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Populist campaign pledges are never free of charge

Posted March. 14, 2014 06:31,   


Kim Sang-gon, the former superintendent of Gyeonggi Province, announced on Wednesday that he will run for the Gyeonggi governor’s office. One of his major campaign pledges is to “implement the free bus service system step by step and take the first step for free public transportation” in Gyeonggi Province. Simply speaking, his pledge is too risky and irresponsible. Prior to the superintendent election four years ago, he got some benefits from the “full-fledged free school meal service.” This time, he has taken a step further and made a pledge of making bus rides free, which may cause more serious consequences. Whether it is a “free school meal” or “free bus ride,” it is not actually free, but paid by taxpayers. To make the bus service free of charge, people should pay more taxes or taxes that could have been allocated for other projects should be used.

Under the free bus service system, all bus companies in Gyeonggi will have to be converted into public enterprises under the provincial office and all bus drivers have to become employees of local public organizations. This may be a possible scenario in a small remote village. But at the level of municipal government, none of the cities in advanced market economies or even in China under socialism has adopted such a reckless system. An official from the Gyeonggi Provincial Office said, “Even when Gyeonggi adopts a half free bus service system like Seoul where the city government compensates for half of the deficits made by private bus companies, the province has to allocate about 500 billion won (46.8 million dollars) a year for the service. If we make the system full-fledged, the cost will be trillions of won.”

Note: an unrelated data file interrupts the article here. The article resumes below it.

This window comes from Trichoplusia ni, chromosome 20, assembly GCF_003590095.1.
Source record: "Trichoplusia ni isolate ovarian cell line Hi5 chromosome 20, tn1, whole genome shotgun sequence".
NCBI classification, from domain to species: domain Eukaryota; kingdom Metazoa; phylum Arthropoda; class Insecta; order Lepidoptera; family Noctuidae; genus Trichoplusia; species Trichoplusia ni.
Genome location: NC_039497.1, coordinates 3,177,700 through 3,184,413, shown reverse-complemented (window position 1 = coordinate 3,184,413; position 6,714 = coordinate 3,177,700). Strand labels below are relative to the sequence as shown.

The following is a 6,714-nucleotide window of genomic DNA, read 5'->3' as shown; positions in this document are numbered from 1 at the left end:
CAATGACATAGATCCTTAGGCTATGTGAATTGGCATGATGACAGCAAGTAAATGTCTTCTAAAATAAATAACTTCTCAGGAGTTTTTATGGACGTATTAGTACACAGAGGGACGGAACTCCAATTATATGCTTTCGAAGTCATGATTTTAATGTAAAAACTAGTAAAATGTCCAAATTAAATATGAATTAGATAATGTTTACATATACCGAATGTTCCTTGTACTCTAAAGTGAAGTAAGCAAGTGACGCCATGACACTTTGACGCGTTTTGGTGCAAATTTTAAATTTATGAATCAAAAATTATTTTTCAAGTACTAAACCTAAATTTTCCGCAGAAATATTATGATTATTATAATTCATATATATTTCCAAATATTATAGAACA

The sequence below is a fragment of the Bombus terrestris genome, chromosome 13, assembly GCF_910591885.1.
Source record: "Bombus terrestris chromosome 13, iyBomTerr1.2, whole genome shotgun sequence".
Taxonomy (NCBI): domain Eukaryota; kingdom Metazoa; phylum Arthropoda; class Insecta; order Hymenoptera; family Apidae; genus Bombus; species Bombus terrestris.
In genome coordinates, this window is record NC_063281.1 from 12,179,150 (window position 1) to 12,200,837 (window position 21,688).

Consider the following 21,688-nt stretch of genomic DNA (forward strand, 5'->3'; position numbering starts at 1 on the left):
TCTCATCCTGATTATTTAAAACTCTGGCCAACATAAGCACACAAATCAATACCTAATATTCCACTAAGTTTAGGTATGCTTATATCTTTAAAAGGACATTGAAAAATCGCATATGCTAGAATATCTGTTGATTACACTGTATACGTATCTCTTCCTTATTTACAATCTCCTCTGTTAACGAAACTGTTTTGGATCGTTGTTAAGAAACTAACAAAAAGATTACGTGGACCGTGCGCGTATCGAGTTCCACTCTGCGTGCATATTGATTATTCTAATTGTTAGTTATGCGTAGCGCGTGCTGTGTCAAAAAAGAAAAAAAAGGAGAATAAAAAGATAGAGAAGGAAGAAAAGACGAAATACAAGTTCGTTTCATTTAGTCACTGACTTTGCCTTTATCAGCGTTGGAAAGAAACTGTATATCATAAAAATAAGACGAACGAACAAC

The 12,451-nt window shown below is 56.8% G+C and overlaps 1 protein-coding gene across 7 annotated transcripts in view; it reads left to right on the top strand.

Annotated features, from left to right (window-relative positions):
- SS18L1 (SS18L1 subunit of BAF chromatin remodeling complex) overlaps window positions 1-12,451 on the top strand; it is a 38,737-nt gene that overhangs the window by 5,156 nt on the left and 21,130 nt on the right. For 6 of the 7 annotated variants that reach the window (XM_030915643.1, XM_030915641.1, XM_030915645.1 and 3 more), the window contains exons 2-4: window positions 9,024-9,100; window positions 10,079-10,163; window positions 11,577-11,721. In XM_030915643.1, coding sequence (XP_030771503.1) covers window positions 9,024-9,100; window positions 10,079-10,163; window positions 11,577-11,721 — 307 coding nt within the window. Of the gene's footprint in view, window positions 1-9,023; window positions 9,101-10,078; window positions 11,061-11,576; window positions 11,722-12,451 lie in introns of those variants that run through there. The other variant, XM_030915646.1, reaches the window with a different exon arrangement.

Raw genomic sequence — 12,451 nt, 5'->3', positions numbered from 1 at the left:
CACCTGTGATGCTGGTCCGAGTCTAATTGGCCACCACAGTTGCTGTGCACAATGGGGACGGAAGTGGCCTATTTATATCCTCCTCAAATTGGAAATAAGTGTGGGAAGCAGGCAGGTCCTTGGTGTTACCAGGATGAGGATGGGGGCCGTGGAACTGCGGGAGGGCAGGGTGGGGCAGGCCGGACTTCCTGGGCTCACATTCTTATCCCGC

“Although many people were concerned when Gyeonggi first started the free school meal system, it spread nationwide and universal welfare has become the zeitgeist,” argued the former superintendent. After starting the free meal service, however, Gyeonggi Province had to reduce its budgets for school maintenance and English teachers, which are directly related to education, to handle the increasing cost for free school meals. In addition, as local tax revenues have plunged due to economic recessions, the provincial government has reduced its budget for free school meals to 57.2 billion won (53.6 million dollars) this year from 87.4 billion won (81.6 million dollars) last year. If this money came out of his pocket, could he make such an irresponsible campaign pledge?

In the early 20th century, Argentina ranked in the top 10 wealthy countries in the world. However, it has fallen into a swamp of populism, the so-called Peronism that recklessly sought the expansion of nationalization and welfare and is still suffering the consequences. The Democratic Party of Japan succeeded in taking power in the 2009 general election by appealing to the public with populist pledges such as the elimination of highway tolls and free medical services. But it gave up on its pledges because of difficulties in securing finances and had to make an apology to the Japanese people. The party’s disastrous defeat in the following general election three years later is largely due to such a failure, which conveyed the image of “irresponsible and incompetent party.” Kim’s campaign pledge looks like an attempt to generate publicity only to win the election, regardless of criticisms by some people.

If a free bus service system is introduced in Gyeonggi as he promised, the provincial government will have to cut investments in other areas unless it raises local tax rates remarkably. And this may lead to a financial catastrophe for the province. Kim should think of detailed measures for financing ahead of making such a pledge. Most of all, voters should awaken to prevent candidates’ reliance on populism to win the election. This applies not just to people in Gyeonggi but also to all the Korean people to vote in the upcoming local election. People should make a right judgment by distinguishing populist candidates who can aggravate national and local finances and shift burdens to future generations.